The Playbook For The Modern Man

What Many Australians Don’t Understand About Our Latest ‘Border Ban’

“It’s important to read beyond the headlines.”

As many other countries begin to get back on track after a horrific 2020 and early 2021, Australia has gone from the envy of the world to an object of curiosity. From an island paradise to a hermit kingdom – one battling Delta with a largely unvaccinated population.

Though, given our very low case numbers (compared with the rest of the world) we are still in a very much enviable position (in terms of public health), the lockdowns being used to constrain the Delta variant of COVID-19 now loose in parts of Australia are wreaking havoc on our economy – as well as impacting our mental and physical well being.

Amid this shift in defensive stance, we recently saw our border ban (Australians have been banned from travelling internationally for well over a year now) tightened yet another notch in a move which experts, speaking to The Guardian, said could be constitutionally invalid and unfairly affect Australians from multicultural backgrounds.

The change has infuriated many, particularly expats.

What has changed? The outward travel ban has been expanded to include people who are ordinarily residents in another country. This means that even people who live overseas may not be allowed to leave Australia, should they, for whatever reason, visit.

At the time of writing, Australian citizens and permanent residents are banned from leaving Australia, and have to apply for an exemption to do so, “which can be granted for employment, study, or compassionate reasons, among others,” The Guardian reports.

Some Australians have found this a breeze. One recently wrote in a letter to Traveller, “I’ve had permission to leave Australia three times with no issues.”

Others have major philosophical issues with it.

Anyway: up until the recent extension of this ban, if an Australian citizen was ordinarily a resident in another country, they were automatically allowed to leave Australia should they visit Australia. That has now changed – even Australians who normally live overseas will now have to apply for an exemption to leave again if they come to Australia.

The Guardian reports, “Effective from 11 August, even Australian citizens who are ordinarily resident in another country will have to apply for an exemption to leave the country, and could be denied.”

“The Department of Foreign Affairs defines someone as ‘ordinarily resident in another country’ if they spent more time outside Australia than inside for the last 12 to 24 months,” (The Guardian).

Many are outraged by this.

The extension has been slammed as “barbaric” by some expats. And it’s not just hot air. The Sydney Morning Herald today reported that it has “so far seen four refusals for travel exemptions for Australians who usually live overseas that were issued over the weekend.”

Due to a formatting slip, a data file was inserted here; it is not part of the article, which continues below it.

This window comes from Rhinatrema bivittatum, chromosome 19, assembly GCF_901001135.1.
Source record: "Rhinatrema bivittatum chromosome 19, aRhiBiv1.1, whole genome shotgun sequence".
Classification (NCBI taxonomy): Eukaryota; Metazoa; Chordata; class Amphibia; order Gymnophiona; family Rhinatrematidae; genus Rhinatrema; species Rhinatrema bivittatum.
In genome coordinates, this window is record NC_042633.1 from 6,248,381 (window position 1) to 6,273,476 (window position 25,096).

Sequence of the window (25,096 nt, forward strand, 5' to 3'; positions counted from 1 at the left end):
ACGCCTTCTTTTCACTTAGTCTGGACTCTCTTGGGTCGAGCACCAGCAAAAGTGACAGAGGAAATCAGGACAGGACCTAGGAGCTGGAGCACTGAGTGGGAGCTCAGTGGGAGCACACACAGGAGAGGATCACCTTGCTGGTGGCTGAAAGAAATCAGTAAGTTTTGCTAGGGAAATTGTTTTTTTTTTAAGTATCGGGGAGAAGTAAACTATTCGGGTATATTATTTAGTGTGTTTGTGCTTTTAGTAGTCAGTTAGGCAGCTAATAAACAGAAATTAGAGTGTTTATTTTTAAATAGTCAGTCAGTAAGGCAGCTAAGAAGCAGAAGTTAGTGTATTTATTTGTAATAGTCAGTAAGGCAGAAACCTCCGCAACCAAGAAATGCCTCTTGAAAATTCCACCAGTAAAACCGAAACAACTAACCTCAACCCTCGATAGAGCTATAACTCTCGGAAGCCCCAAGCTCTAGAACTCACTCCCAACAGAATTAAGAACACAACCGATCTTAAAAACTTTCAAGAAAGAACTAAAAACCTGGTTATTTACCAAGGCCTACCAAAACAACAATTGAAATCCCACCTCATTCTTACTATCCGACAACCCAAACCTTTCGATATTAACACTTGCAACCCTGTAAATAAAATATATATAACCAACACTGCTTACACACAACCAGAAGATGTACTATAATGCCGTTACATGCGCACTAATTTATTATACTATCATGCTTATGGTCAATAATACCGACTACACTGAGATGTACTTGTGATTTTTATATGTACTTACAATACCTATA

Since the publication of today’s Sydney Morning Herald article, two of those refusals have been turned around (one, apparently, automatically, and another after re-applying).

Home Affairs Minister Karen Andrews has said of the change: “Outbound exemptions for Australian citizens are necessary as every Australian leaving, and planning to return, creates a queue of people wanting to come back.”

As of last month, there were more than 38,000 Australians stranded abroad due to COVID-19, according to the ABC.

Despite this proffered explanation, many are angry with this extra layer of bureaucracy now being put upon Australians visiting Australia, arguing it lacks “basic fairness and logic” – as one expat has put it.

In theory, Australians overseas will be able to apply for an exemption before they come to Australia, The Sydney Morning Herald reports. However, under the current rules, this will be a source of complication for those undertaking longer trips to Australia, seeing as people can only apply for an outbound exemption less than three months before they leave Australia.

Flight Hacks founder Immanuel Debeer told DMARGE he believes this added “complication” may be intentional on the part of the government, and that the headlines generated around it may be “exactly what the government wanted to achieve” in scaring off more people.

Image: @flighthacks’ Instagram Story

Immanuel took particular issue with one headline by The Guardian, which he posted on his Instagram story with the caption, “It’s important to read beyond the headlines” and that “the reality is it’s a non issue and more of a formality.”

“It’s important to read beyond the headlines.”

He told DMARGE the government isn’t actually stopping Australians who normally live overseas from visiting then leaving again, but rather making those who wish to do so jump through an extra hoop.

“Say you’re Australian but lived in the UK all your life and you now go home to see your dying mother, I don’t think there will be an issue getting to leave again after. However, people with more complex cases might have some trouble because sometimes you have to wonder if those people processing applications have rocks for brains.”

That said, he says people still, of course, have the right to be outraged: “The whole system is ridiculous and violates so many rights we took for granted.”

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